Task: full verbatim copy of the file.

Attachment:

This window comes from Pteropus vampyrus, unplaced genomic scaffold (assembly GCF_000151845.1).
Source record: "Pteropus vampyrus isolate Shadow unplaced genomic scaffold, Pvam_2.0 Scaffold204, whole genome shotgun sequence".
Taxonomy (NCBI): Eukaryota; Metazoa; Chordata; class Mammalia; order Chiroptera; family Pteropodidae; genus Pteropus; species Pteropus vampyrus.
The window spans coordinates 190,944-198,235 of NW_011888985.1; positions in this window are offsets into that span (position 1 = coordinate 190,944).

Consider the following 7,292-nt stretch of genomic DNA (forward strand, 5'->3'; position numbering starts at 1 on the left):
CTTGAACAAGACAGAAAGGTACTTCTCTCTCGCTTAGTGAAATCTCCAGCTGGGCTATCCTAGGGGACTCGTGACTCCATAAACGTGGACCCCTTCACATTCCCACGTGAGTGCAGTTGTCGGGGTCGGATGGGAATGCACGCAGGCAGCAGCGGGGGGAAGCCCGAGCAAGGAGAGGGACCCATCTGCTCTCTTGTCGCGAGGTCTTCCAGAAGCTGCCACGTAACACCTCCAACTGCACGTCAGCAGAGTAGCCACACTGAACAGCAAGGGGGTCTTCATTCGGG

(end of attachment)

This window comes from Pteropus vampyrus, unplaced genomic scaffold (assembly GCF_000151845.1).
Source record: "Pteropus vampyrus isolate Shadow unplaced genomic scaffold, Pvam_2.0 Scaffold204, whole genome shotgun sequence".
Taxonomy (NCBI): Eukaryota; Metazoa; Chordata; class Mammalia; order Chiroptera; family Pteropodidae; genus Pteropus; species Pteropus vampyrus.
The window spans coordinates 190,944-198,235 of NW_011888985.1; positions in this window are offsets into that span (position 1 = coordinate 190,944).

Consider the following 7,292-nt stretch of genomic DNA (forward strand, 5'->3'; position numbering starts at 1 on the left):
CTTGAACAAGACAGAAAGGTACTTCTCTCTCGCTTAGTGAAATCTCCAGCTGGGCTATCCTAGGGGACTCGTGACTCCATAAACGTGGACCCCTTCACATTCCCACGTGAGTGCAGTTGTCGGGGTCGGATGGGAATGCACGCAGGCAGCAGCGGGGGGAAGCCCGAGCAAGGAGAGGGACCCATCTGCTCTCTTGTCGCGAGGTCTTCCAGAAGCTGCCACGTAACACCTCCAACTGCACGTCAGCAGAGTAGCCACACTGAACAGCAAGGGGGTCTTCATTCGGG